Dec. 29: Summa and its longtime emergency room physician group, Summa Emergency Physicians (SEA), fail to agree on a contract less than 48 hours before expiration.

Dec. 30: Summa announces it is replacing SEA at midnight on Dec. 31 with Canton-based US Acute Care Solutions (USACS).

Dec. 31: SEA turns over care to USACS.

Jan. 1: Summa’s medical residents announce a no-confidence vote in Summa CEO Dr. Thomas Malone.

Jan. 2: Some Summa employees say that they are seeing problems in ER, including longer-than-normal wait times and patients leaving ER without being treated.

Summa says transition is smooth.

Jan. 3: A national health accreditation organization confirms it received a complaint “of a patient safety concern at Summa.”

Jan. 5: More than 250 Summa doctors back a no-confidence vote in Malone and his leadership team.

Jan. 13: Malone tells the Beacon Journal that he is hurt by the physician no-confidence vote, but will not resign.

Jan. 24: A private law firm hired by Summa finds no conflicts of interest with the USACS contract.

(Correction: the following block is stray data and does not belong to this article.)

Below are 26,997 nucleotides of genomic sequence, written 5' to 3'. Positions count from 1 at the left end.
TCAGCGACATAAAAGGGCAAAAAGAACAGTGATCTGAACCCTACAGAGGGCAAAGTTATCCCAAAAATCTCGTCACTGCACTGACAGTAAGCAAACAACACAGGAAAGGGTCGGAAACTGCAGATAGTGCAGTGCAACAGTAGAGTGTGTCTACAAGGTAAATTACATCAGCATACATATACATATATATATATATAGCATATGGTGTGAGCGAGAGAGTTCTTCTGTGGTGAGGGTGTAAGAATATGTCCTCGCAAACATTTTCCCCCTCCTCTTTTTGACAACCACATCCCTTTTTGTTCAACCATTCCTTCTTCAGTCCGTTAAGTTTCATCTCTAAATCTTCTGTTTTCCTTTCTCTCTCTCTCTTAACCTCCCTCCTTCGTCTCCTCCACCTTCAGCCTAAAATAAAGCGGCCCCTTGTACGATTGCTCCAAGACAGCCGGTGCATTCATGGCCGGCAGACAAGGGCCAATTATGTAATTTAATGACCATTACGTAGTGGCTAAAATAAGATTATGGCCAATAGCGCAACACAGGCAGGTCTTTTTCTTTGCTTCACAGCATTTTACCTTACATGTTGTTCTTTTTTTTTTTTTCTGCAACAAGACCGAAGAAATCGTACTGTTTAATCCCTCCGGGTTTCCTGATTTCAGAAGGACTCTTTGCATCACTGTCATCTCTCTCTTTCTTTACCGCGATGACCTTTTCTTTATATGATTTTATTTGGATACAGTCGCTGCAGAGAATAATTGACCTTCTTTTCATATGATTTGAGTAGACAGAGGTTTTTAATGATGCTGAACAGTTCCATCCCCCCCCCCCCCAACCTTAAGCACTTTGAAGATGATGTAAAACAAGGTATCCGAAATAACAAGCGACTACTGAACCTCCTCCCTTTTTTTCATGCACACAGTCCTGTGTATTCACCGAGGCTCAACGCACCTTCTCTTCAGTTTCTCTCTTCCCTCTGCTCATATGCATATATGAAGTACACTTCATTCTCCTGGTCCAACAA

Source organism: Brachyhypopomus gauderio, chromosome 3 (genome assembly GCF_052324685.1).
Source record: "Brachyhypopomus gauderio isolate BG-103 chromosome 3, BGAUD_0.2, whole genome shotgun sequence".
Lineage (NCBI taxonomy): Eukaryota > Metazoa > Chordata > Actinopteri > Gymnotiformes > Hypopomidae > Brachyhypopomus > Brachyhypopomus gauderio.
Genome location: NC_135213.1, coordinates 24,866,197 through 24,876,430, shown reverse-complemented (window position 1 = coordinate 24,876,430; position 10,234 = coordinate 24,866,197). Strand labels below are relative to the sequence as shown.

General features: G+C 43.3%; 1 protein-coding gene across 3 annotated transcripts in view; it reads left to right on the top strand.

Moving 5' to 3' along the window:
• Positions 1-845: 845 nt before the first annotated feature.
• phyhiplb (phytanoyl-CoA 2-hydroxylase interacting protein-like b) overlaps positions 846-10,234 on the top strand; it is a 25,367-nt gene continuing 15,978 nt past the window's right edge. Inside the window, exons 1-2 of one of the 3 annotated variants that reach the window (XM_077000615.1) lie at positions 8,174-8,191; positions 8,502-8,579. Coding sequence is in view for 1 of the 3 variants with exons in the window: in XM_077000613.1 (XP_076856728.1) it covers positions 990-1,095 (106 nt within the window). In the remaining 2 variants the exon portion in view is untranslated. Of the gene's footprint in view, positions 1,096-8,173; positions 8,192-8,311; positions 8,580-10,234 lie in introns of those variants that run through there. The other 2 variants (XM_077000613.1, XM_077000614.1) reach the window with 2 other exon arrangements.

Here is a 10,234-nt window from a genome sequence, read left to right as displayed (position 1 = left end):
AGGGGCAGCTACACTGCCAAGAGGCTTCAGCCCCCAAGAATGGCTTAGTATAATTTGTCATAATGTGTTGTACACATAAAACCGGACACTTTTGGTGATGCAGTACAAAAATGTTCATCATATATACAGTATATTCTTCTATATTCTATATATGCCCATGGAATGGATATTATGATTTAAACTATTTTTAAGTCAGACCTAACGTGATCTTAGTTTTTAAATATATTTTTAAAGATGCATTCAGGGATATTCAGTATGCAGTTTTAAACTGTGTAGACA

The Beacon Journal reports the same law firm previously represented a medical billing company owned by USACS, in a civil lawsuit.

Jan. 26: Malone resigns, saying he has become a distraction. He will stay while Summa searches for a successor.

Feb. 9: A key accreditation body suspends Summa’s emergency medicine residency program effective July 1 and places the health system’s other residency programs on probation. Summa says it will appeal.

Feb. 16, 18: The Beacon Journal reports that the accreditation council found problems with patient care, USACS staff lacked teaching experience and a hostile work environment.

Feb. 20: USACS CEO Dr. Dominic Bagnoli says that if he and his business had not stepped up Jan. 1, Summa’s ERs may have had to turn away patients because no doctors would have been there.

Feb. 24: Summa hires Dr. Cliff Deveny, one of its former executives, as interim president and CEO.

March 12: The Beacon Journal reports that nine registered nurses who work at Akron City ER believe some physicians are putting patients’ lives in danger. Summa disputes the allegations, saying that every doctor is competent and board certified in emergency medicine.

March 13: Deveny becomes interim president and CEO.